Mass Extinction

Natural History Museum, London. Photo courtesy of Darren Copley/Flickr.
Licensed CC BY.

Earth has undergone several mass extinctions during its history. There are three extinctions you should pay the most attention to:

Permian - Triassic (250 million years ago):
Massive volcanoes, the Siberian Traps, spewed large amounts of carbon dioxide, smoke, ash, and other gases into the atmosphere. Ash and smoke would have covered up the sunlight, initially causing global temperatures to drop. However, carbon dioxide (a greenhouse gas) stays in the atmosphere longer, intensifying Earth's greenhouse effect and raising global temperatures over the long term. Scientists also believe that the formation of Pangaea at the end of the Permian may have altered weather and climate patterns, contributing to the extinction of so many species. Alternating patterns of warming and cooling temperatures happening on Earth at this time may have prevented species from adapting.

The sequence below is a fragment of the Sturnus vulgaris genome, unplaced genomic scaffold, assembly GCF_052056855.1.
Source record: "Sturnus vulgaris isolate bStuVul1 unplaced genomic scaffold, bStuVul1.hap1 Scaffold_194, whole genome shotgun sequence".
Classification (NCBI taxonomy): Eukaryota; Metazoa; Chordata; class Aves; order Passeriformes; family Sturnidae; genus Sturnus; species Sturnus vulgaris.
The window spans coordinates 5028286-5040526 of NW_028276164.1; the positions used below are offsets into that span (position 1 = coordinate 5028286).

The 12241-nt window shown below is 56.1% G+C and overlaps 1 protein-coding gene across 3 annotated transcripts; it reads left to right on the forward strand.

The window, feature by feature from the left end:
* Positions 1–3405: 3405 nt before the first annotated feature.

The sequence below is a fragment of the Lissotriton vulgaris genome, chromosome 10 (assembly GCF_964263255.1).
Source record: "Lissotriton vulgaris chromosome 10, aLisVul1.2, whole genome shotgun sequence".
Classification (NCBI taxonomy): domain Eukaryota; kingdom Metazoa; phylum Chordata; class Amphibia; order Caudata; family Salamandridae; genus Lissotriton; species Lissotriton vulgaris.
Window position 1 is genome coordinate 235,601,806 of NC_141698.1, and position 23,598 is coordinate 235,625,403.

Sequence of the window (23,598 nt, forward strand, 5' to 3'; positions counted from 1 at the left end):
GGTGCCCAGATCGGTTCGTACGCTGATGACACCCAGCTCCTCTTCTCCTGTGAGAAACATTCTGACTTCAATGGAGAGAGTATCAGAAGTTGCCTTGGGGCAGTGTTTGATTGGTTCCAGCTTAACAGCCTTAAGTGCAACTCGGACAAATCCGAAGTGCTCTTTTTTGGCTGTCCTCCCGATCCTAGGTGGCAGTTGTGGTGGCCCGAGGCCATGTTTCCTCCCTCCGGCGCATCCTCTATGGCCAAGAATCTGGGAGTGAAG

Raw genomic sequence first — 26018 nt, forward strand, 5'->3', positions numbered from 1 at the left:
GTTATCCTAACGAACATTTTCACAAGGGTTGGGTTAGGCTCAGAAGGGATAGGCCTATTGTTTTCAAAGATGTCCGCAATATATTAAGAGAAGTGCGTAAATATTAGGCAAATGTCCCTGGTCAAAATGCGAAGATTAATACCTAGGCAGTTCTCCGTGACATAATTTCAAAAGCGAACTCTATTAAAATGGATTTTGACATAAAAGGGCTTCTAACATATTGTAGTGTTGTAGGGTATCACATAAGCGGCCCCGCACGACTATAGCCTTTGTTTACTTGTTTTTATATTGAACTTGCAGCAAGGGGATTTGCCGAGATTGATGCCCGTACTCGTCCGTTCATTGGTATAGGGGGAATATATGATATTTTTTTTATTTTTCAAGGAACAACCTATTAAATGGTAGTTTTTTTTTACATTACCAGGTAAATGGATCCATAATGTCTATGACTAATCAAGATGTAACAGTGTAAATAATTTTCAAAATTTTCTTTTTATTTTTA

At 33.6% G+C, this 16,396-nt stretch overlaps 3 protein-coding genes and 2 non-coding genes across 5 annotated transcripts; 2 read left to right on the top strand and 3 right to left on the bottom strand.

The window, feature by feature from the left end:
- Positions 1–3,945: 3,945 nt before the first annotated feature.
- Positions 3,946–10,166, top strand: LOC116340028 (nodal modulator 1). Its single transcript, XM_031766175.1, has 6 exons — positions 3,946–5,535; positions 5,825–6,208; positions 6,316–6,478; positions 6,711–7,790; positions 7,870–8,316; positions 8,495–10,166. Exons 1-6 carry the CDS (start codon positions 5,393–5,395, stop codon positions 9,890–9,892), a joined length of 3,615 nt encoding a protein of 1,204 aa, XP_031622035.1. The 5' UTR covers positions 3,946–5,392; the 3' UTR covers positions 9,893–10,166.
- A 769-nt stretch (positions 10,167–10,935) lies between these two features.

Cretaceous - Tertiary (KT) (65 million years ago):
Some of the reasons for this extinction include: an asteroid impact, volcanism, competition from mammals, and continental drift. Scientists do not know if only one of these events triggered a mass extinction, or if was a combination of several causes.

Pleistocene (11,000 years ago):
There are three theories for this extinction event. One is that humans over-hunted key species. Another theory is that the climate changed as the Earth began to warm up, and the third theory is that a "hyper-disease" triggered this mass extinction.
Last modified: Monday, 31 October 2011, 5:37 PM